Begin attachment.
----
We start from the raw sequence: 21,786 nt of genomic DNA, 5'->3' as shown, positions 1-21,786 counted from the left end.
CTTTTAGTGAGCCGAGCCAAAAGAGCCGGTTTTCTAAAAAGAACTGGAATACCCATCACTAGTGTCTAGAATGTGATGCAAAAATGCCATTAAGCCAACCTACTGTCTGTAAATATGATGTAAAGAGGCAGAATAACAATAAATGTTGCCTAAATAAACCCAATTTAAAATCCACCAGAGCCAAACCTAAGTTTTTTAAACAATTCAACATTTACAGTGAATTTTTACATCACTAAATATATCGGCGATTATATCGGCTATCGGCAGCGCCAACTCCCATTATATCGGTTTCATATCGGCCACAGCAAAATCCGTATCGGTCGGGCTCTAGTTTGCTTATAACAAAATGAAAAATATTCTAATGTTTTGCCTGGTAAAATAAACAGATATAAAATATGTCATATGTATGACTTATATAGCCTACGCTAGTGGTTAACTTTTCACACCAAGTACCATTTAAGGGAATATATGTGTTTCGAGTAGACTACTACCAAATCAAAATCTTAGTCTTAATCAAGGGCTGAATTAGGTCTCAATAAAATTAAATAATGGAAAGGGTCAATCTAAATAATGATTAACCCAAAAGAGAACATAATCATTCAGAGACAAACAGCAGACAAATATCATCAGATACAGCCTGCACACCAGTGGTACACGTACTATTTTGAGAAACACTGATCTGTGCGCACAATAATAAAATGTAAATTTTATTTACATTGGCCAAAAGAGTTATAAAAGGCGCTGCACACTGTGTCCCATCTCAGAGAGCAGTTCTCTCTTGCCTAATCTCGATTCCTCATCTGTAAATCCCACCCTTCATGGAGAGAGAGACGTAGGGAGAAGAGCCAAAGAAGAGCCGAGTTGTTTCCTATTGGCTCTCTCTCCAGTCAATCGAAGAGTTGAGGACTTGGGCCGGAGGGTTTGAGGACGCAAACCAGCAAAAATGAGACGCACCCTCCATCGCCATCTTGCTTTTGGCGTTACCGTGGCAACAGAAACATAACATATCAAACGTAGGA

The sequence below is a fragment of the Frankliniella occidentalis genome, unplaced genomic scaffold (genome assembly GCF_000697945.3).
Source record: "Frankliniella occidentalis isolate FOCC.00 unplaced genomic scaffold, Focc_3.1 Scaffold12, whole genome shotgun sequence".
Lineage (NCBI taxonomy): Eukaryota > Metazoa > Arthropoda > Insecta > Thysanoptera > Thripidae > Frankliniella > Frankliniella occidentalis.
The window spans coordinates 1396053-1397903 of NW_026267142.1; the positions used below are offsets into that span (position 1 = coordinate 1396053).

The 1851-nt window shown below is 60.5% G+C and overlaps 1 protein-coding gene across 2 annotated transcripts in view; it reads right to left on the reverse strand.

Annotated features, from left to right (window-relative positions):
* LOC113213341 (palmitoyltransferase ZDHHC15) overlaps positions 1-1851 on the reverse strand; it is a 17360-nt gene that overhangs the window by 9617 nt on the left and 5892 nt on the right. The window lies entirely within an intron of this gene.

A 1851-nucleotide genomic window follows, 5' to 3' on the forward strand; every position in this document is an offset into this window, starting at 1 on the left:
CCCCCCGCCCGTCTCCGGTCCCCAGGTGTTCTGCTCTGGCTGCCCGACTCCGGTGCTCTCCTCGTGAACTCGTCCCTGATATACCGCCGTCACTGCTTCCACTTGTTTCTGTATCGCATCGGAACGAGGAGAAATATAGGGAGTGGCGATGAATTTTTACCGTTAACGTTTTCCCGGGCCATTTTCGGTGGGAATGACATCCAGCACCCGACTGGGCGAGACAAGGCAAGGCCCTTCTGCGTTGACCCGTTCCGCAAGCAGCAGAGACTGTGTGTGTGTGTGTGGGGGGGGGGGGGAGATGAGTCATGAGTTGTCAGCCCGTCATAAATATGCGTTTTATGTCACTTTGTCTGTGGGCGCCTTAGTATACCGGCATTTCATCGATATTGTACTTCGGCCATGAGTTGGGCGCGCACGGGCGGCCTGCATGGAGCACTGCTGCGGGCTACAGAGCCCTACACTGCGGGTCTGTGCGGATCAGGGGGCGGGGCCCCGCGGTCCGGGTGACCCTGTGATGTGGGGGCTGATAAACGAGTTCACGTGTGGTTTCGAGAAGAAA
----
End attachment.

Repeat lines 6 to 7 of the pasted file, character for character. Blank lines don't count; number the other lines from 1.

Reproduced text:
The window spans coordinates 1396053-1397903 of NW_026267142.1; the positions used below are offsets into that span (position 1 = coordinate 1396053).

The 1851-nt window shown below is 60.5% G+C and overlaps 1 protein-coding gene across 2 annotated transcripts in view; it reads right to left on the reverse strand.